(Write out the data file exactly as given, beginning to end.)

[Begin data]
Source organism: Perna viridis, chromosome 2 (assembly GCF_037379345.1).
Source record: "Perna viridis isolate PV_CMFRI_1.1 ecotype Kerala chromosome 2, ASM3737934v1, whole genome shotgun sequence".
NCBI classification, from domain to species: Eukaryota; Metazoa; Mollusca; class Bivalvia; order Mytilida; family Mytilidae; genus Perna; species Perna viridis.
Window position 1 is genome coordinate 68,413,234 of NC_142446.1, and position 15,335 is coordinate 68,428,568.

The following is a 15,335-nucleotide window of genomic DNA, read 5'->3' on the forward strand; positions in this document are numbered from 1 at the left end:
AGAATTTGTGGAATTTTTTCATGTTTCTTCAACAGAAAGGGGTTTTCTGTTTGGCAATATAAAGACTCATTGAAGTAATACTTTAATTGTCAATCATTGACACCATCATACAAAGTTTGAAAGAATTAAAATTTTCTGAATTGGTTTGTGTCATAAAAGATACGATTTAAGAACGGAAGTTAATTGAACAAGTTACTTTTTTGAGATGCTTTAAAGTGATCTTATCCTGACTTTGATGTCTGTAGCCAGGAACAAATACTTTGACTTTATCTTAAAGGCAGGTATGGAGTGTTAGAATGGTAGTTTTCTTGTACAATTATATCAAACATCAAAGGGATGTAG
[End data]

Source organism: Perna viridis, chromosome 2 (assembly GCF_037379345.1).
Source record: "Perna viridis isolate PV_CMFRI_1.1 ecotype Kerala chromosome 2, ASM3737934v1, whole genome shotgun sequence".
NCBI classification, from domain to species: Eukaryota; Metazoa; Mollusca; class Bivalvia; order Mytilida; family Mytilidae; genus Perna; species Perna viridis.
Window position 1 is genome coordinate 68,413,234 of NC_142446.1, and position 15,335 is coordinate 68,428,568.

The following is a 15,335-nucleotide window of genomic DNA, read 5'->3' on the forward strand; positions in this document are numbered from 1 at the left end:
AGAATTTGTGGAATTTTTTCATGTTTCTTCAACAGAAAGGGGTTTTCTGTTTGGCAATATAAAGACTCATTGAAGTAATACTTTAATTGTCAATCATTGACACCATCATACAAAGTTTGAAAGAATTAAAATTTTCTGAATTGGTTTGTGTCATAAAAGATACGATTTAAGAACGGAAGTTAATTGAACAAGTTACTTTTTTGAGATGCTTTAAAGTGATCTTATCCTGACTTTGATGTCTGTAGCCAGGAACAAATACTTTGACTTTATCTTAAAGGCAGGTATGGAGTGTTAGAATGGTAGTTTTCTTGTACAATTATATCAAACATCAAAGGGATGTAG